Howard Mansfield is in many ways a knowledge seeker. Through his writings, the author of Hancock “sifts through the mundane and oblivion to discover stories that speak to us about ourselves and our place in the world.”
In Mansfield’s latest book, âChasing Eden: A Book of Seekers,â he focuses on three topics that many in the country’s history have pursued for generations – God, freedom, peace. It’s also about the pursuit of happiness and that longing for a promised land, a utopia somewhere in the world just waiting to be found.
âI want to find out the truth and tell the right part of the story,â Mansfield said. “What are we looking for? Do we even know?
Each topic – God, Freedom, Peace – has its own section in “Chasing Eden” and is divided into two chapters, each describing a specific story.
âI didn’t really mean to write about the Shakers,â Mansfield said. But it was too important a story not to tell.
In “No Good is Ever A Failure” – The Believers at Twilight, you are introduced to Bud Thompson. Thompson, as Mansfield put it, is in charge of the Shaker Museum in Canterbury after spending 31 years of his life in the field. Thompson âhas been a researcher his entire life,â Mansfield said, and it was his quest for old songs that led him to the Shaker sisters.
Thompson helped the Shakers through their twilight years, which translates into a history of devotion true to the early Shakers.
“We Are Still in Eden” – Awe on the American Plan is the story of the famous 19th century White Mountain painters, who sought to capture the true beauty of what was once a very distant existence.
âThese painters taught Americans to see the Earth,â Mansfield said. “But what did they want to find up there?” What did they want from these mountains?
Mansfield traveled to northern New Hampshire with his friend James Aponovich in search of the scenes that appear in these great landscapes, much like so many others did decades before, in search of an experience in the White Mountains.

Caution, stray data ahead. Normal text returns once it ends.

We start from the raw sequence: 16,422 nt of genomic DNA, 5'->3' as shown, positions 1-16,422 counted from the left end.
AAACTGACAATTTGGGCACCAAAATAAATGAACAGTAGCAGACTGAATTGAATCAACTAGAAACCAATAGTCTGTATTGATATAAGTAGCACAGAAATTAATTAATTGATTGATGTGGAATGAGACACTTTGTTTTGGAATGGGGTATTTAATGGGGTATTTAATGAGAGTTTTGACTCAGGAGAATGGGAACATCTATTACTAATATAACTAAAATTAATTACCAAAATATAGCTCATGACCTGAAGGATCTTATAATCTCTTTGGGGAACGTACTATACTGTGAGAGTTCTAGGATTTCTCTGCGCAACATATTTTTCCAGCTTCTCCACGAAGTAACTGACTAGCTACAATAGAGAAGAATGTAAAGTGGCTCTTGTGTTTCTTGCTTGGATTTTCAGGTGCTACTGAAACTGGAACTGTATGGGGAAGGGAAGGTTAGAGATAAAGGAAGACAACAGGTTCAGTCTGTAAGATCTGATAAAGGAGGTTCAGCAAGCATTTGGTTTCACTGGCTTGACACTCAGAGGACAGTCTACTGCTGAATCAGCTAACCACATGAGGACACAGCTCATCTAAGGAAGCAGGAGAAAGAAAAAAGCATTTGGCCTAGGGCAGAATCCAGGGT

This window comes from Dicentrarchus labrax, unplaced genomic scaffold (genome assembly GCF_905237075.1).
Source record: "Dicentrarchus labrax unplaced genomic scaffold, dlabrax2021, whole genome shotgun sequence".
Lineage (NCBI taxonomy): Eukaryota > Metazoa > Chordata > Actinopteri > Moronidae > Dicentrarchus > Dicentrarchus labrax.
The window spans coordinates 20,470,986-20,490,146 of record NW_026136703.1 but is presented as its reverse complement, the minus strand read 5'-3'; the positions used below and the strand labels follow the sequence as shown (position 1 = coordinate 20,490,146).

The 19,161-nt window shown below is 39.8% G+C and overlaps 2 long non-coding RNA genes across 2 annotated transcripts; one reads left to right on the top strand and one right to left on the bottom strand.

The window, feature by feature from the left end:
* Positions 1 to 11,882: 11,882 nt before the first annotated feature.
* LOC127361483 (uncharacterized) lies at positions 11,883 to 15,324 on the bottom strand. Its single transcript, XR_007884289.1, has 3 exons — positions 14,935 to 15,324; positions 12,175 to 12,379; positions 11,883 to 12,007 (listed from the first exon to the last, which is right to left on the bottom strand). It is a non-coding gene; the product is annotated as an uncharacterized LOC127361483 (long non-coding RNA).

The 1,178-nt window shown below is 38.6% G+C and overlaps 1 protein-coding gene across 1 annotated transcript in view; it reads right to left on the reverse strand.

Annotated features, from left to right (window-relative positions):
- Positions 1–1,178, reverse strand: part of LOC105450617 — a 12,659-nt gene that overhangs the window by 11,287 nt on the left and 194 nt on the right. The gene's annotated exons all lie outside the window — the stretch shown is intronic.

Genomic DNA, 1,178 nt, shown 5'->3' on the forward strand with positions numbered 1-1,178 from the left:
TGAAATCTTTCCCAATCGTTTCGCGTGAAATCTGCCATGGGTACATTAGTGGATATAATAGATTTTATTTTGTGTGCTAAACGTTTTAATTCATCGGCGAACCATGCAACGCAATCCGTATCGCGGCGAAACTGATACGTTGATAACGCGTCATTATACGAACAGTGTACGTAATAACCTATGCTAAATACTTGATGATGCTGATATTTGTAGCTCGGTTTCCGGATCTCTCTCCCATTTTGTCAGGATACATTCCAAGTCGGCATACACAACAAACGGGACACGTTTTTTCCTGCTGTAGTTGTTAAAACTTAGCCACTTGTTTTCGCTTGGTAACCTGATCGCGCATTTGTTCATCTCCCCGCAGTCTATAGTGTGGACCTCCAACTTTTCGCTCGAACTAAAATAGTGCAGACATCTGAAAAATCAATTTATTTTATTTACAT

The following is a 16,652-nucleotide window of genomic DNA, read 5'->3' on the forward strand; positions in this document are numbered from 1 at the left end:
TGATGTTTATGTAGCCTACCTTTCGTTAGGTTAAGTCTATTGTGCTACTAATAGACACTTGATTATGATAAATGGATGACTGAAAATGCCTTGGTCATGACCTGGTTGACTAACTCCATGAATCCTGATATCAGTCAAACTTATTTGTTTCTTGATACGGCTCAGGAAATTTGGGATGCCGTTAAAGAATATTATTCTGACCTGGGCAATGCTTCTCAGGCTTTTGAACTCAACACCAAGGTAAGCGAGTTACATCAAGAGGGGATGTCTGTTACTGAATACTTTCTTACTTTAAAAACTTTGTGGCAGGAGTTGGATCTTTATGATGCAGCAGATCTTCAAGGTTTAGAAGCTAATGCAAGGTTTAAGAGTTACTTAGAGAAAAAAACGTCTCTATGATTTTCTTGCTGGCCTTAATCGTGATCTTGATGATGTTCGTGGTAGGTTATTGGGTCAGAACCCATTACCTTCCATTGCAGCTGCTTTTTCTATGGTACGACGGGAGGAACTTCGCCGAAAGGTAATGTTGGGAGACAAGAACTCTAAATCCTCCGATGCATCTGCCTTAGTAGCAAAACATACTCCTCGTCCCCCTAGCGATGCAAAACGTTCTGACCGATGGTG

The 1949 film “Lost Boundaries”, based on a story of the same title was a non-fictional account of Dr. Albert C. Johnston and his family, and the first chapter of Seeking Freedom. Johnston eventually found himself in Keene, but his story of landing in the Southwestern town is full of secrets and a burning desire to simply be accepted for his abilities as a medic and not judged on color. of his skin.
“What does he want?” Mansfield asks. âHe wants to be respected and what is best for his family. It’s a famous story that more people should know about.
At the end of the Civil War, 40,000 Africans newly freed from slavery were granted possession of forty acres and a mule by a Civil War General and Secretary of War.
In “Forty Acres and A Mule” – The Promised Land Denied, you learn about the rapid change of course that leads to their confiscation of their land in a matter of months by another general and a new president.
âIn each chapter, a deeper sense of what’s going on comes to me,â Mansfield said.
The idea of ââpeace is always linked to the act of war and in Seeking Peace, Peace By the Quarter Acre is a story of WWII veterans, those who grew up during the Great Depression, who returned home after the end of the fighting, ready to make a living in the suburbs. It is a real “collision between peace and war, the American dream and the protest, children and parents”.
âIt’s about this division of peace that ends up breaking down,â Mansfield said.
The Thanksgiving story that many learn in school, The First Thanksgiving “is more false than true,” Mansfield writes.
It’s simply a fable, turned into Thanksgiving history, that blinds us to the ingratitude and wars behind the holidays and the founding of our country.
âHow that’s not all we think it was,â Mansfield said.
For Mansfield, it’s about taking a story and getting to the bottom of it.
âI’m interested in looking at things, discovering stories that we thought we knew, but not really,â he said.
It’s about figuring out what is included in these stories and what is left out.
âI always try to immerse myself in the stories,â he said. “Trying to follow my curiosity all the time.”
He looks for the real actions behind what created the world he lives in.
âThis is about what I know about it and whether the opposite is true,â Mansfield said. “And what is the absolute core of why I find this so interesting.”
“Chasing Eden” is now available through Bauhan Publishing. Mansfield will be at the Toadstool Bookstore in Peterborough on Saturday, October 23 at 11 a.m. to read his latest book and answer readers’ questions.
To learn more, visit https://bauhanpublishing.com/shop/chasing-eden/ and https://www.howardmansfield.com/.